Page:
THE GURU NEXT DOOR
Things change and we're not always ready for it. Yesterday you had a job you thought you could depend upon; today you're out of work. You thought your marriage was fine; now you're facing divorce. You thought you were in good health; now you know you need major surgery.
You just became the victim of identity theft. Your house just burned down. You lost half your savings in the stock market.
These are tough challenges. You may have faced some of these yourself or others like them. All of these circumstances represent those times in our lives when things change quickly or significantly. Circumstances that we often feel unprepared for – that are on our list of "least wanted" things to happen.All of these situations can certainly stop us in our tracks and turn our life as we know it upside down. But the worst part of all can sometimes be the way we feel about them. We may feel as if we have lost our compass and are adrift in uncertainty. Like we have lost ourselves in some way. We may become frozen with fear and indecision, distracted with worry, overwhelmed with the immensity of our circumstances.
These are the situations where people often say they feel as if the rug has been pulled out from under them, meaning they have lost something critically important to their equilibrium. Sometimes it can be hard to imagine feeling any differently. But if you have experienced any of these things, you may have discovered that the way you felt – both good and bad – was surprising. We truly never know how we will feel about things until they actually happen.
Perhaps that's a clue that it is possible to weather these disruptive events without losing our balance and falling into some imagined abyss. We have the capacity to thrive in every kind of circumstance and to maintain our emotional balance, even to avoid unhappiness altogether and still enjoy life.
So perhaps if you are feeling as if the rug has been pulled out from under you, it's the perfect time to defuse this old idiom. Along with "hit me like a ton of bricks" ... "knocked me for a loop" ... "floored me.'' You get the idea.
All of these expressions are meant to convey two things. First, that we can be surprised and caught off guard. But also that if that happens, we will feel temporarily or perhaps permanently flummoxed, bewildered, discombobulated – another set of special words meant to convey a kind of helplessness in the face of extraordinary events. Whatever the words, we believe we will feel bad in some way.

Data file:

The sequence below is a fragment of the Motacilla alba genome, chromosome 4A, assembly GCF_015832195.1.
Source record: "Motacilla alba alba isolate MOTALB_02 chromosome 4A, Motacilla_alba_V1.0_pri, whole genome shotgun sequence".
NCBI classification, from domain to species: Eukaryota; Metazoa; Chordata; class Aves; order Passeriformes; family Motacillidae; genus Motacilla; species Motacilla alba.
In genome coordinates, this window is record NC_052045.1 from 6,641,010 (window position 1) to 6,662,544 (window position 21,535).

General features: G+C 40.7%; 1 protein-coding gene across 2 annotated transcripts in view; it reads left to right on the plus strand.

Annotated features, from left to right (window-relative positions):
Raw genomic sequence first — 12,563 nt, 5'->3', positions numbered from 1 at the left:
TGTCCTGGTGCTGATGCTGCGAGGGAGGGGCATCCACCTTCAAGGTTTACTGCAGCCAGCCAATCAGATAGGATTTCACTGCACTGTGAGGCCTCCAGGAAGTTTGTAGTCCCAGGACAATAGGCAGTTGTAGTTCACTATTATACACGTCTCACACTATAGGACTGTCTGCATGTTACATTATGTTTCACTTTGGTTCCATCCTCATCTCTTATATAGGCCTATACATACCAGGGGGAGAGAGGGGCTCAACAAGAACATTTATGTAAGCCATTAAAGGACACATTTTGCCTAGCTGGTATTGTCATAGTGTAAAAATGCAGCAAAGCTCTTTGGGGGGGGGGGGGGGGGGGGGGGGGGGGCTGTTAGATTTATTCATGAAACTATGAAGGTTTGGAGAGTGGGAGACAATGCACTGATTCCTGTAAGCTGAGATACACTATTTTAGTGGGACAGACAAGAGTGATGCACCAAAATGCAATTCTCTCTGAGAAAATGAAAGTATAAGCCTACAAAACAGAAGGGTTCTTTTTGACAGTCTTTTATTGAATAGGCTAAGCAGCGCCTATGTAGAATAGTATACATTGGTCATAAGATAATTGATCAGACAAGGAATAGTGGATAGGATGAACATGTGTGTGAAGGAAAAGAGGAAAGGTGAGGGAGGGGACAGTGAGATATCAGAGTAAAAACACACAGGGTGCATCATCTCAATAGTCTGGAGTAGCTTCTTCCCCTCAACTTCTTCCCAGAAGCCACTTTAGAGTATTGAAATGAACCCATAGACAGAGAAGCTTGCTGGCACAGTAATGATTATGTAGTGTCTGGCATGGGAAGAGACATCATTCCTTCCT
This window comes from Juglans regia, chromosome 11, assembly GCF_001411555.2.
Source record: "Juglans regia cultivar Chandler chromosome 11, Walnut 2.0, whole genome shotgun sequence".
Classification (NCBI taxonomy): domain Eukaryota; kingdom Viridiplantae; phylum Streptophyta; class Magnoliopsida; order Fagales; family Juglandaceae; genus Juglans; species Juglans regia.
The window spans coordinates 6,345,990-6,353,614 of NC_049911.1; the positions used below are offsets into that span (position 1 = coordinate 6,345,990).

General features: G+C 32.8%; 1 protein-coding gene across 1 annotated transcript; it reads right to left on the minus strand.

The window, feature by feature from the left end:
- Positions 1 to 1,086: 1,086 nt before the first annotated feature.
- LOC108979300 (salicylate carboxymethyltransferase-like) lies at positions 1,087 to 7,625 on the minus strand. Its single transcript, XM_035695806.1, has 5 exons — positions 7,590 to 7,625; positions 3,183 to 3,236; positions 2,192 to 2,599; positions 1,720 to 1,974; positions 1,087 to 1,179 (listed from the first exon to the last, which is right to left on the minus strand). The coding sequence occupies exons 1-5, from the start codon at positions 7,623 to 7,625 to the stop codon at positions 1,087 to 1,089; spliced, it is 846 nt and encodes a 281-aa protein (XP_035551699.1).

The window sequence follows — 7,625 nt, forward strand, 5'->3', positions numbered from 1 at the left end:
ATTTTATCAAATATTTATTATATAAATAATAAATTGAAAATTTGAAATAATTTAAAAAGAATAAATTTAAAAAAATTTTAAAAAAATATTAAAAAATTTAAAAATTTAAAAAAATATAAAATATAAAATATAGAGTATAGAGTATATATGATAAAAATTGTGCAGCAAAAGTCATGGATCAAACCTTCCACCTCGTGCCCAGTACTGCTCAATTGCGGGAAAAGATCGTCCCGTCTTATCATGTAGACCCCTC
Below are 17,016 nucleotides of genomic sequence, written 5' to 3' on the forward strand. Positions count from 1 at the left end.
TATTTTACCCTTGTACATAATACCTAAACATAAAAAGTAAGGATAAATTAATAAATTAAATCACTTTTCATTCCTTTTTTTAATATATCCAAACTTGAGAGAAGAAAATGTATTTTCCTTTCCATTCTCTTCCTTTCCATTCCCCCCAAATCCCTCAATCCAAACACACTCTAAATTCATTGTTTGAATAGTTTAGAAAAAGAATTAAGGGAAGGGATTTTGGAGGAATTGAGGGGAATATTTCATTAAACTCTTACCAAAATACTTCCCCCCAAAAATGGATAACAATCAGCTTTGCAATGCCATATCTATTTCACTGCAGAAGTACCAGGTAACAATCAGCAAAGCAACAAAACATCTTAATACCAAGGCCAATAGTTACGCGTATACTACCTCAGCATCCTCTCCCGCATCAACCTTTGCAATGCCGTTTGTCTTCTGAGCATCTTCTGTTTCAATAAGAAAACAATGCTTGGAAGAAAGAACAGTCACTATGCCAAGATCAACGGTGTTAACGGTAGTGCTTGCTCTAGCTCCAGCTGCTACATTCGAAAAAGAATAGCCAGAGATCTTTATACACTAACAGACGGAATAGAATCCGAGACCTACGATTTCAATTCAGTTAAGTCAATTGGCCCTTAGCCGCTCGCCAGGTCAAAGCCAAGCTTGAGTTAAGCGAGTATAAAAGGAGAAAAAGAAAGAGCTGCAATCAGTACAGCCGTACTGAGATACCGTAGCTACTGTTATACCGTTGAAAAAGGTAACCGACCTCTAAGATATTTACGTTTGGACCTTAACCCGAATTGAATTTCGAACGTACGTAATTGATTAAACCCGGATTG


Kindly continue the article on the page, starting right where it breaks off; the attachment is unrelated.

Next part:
I had a wonderful teacher who used to say, "Isn't it bad enough you have lost your job (or whatever your personal challenge is, do you have to be unhappy too?"
What he meant by that is that we can't always help the circumstances of our lives, but we can always help how we feel about them. When we know this, no one and no thing can ever really pull the rug out from under us.
You decide what your journey will be
When our life's circumstances change, we can think of it as the beginning of a journey. It's completely up to us how we take that journey. Whenever you travel, don't you want to take along what is necessary or enjoyable? And don't you want to avoid loading yourself up with unnecessary baggage?
When change is upon us, whether we create it or it finds us, our beliefs about the future determine how we move ahead. It can be extremely powerful and self-actualizing to look at our beliefs to see what may impede or even possibly thwart our progress. What baggage can we jettison to travel happily forward?
It's important to remember that our journey is not just about moving ahead. Our journey is always driven by the desire to be happy. All unhappiness is related to the fear of being unhappy in the future. Therefore, to fully reveal what is at the heart of any fears we may have, we can focus first on beliefs that are directly related to our unhappiness and happiness.